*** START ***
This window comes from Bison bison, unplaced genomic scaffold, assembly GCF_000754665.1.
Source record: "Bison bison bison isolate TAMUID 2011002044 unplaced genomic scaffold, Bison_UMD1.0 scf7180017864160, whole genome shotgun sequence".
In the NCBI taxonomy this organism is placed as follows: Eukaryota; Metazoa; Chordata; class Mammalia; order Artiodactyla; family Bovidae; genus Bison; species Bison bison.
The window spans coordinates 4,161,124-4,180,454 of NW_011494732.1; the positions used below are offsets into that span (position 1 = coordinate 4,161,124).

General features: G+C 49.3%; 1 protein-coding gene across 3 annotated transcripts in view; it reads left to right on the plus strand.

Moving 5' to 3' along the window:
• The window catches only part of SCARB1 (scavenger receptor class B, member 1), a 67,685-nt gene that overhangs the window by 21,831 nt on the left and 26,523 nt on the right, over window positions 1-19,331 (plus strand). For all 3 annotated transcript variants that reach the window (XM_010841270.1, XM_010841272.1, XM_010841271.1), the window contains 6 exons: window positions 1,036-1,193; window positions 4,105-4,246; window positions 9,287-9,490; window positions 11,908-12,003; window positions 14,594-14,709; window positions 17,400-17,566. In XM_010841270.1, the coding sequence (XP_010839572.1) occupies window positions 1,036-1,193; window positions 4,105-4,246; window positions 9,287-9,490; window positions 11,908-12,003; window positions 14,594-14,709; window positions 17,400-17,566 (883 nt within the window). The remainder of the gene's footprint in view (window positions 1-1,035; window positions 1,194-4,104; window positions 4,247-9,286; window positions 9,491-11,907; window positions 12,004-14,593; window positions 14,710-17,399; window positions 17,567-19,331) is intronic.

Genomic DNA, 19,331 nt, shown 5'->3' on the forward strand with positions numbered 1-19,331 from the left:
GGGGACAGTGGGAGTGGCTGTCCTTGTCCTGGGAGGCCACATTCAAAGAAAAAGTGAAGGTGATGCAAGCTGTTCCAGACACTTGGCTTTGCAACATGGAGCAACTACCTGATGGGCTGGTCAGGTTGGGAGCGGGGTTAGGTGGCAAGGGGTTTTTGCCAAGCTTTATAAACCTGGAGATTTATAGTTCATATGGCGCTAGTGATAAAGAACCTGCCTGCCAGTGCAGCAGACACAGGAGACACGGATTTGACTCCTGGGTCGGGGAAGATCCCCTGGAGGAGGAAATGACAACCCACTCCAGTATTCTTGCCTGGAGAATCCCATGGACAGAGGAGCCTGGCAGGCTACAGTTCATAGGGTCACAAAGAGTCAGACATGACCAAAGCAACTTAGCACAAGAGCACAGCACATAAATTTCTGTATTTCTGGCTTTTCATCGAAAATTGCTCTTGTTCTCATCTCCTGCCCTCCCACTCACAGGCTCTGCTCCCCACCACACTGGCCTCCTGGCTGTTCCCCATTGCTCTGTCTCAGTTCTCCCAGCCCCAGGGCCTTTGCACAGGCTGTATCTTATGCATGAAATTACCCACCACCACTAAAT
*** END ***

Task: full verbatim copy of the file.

This window comes from Bison bison, unplaced genomic scaffold, assembly GCF_000754665.1.
Source record: "Bison bison bison isolate TAMUID 2011002044 unplaced genomic scaffold, Bison_UMD1.0 scf7180017864160, whole genome shotgun sequence".
In the NCBI taxonomy this organism is placed as follows: Eukaryota; Metazoa; Chordata; class Mammalia; order Artiodactyla; family Bovidae; genus Bison; species Bison bison.
The window spans coordinates 4,161,124-4,180,454 of NW_011494732.1; the positions used below are offsets into that span (position 1 = coordinate 4,161,124).

General features: G+C 49.3%; 1 protein-coding gene across 3 annotated transcripts in view; it reads left to right on the plus strand.

Moving 5' to 3' along the window:
• The window catches only part of SCARB1 (scavenger receptor class B, member 1), a 67,685-nt gene that overhangs the window by 21,831 nt on the left and 26,523 nt on the right, over window positions 1-19,331 (plus strand). For all 3 annotated transcript variants that reach the window (XM_010841270.1, XM_010841272.1, XM_010841271.1), the window contains 6 exons: window positions 1,036-1,193; window positions 4,105-4,246; window positions 9,287-9,490; window positions 11,908-12,003; window positions 14,594-14,709; window positions 17,400-17,566. In XM_010841270.1, the coding sequence (XP_010839572.1) occupies window positions 1,036-1,193; window positions 4,105-4,246; window positions 9,287-9,490; window positions 11,908-12,003; window positions 14,594-14,709; window positions 17,400-17,566 (883 nt within the window). The remainder of the gene's footprint in view (window positions 1-1,035; window positions 1,194-4,104; window positions 4,247-9,286; window positions 9,491-11,907; window positions 12,004-14,593; window positions 14,710-17,399; window positions 17,567-19,331) is intronic.

Genomic DNA, 19,331 nt, shown 5'->3' on the forward strand with positions numbered 1-19,331 from the left:
GGGGACAGTGGGAGTGGCTGTCCTTGTCCTGGGAGGCCACATTCAAAGAAAAAGTGAAGGTGATGCAAGCTGTTCCAGACACTTGGCTTTGCAACATGGAGCAACTACCTGATGGGCTGGTCAGGTTGGGAGCGGGGTTAGGTGGCAAGGGGTTTTTGCCAAGCTTTATAAACCTGGAGATTTATAGTTCATATGGCGCTAGTGATAAAGAACCTGCCTGCCAGTGCAGCAGACACAGGAGACACGGATTTGACTCCTGGGTCGGGGAAGATCCCCTGGAGGAGGAAATGACAACCCACTCCAGTATTCTTGCCTGGAGAATCCCATGGACAGAGGAGCCTGGCAGGCTACAGTTCATAGGGTCACAAAGAGTCAGACATGACCAAAGCAACTTAGCACAAGAGCACAGCACATAAATTTCTGTATTTCTGGCTTTTCATCGAAAATTGCTCTTGTTCTCATCTCCTGCCCTCCCACTCACAGGCTCTGCTCCCCACCACACTGGCCTCCTGGCTGTTCCCCATTGCTCTGTCTCAGTTCTCCCAGCCCCAGGGCCTTTGCACAGGCTGTATCTTATGCATGAAATTACCCACCACCACTAAAT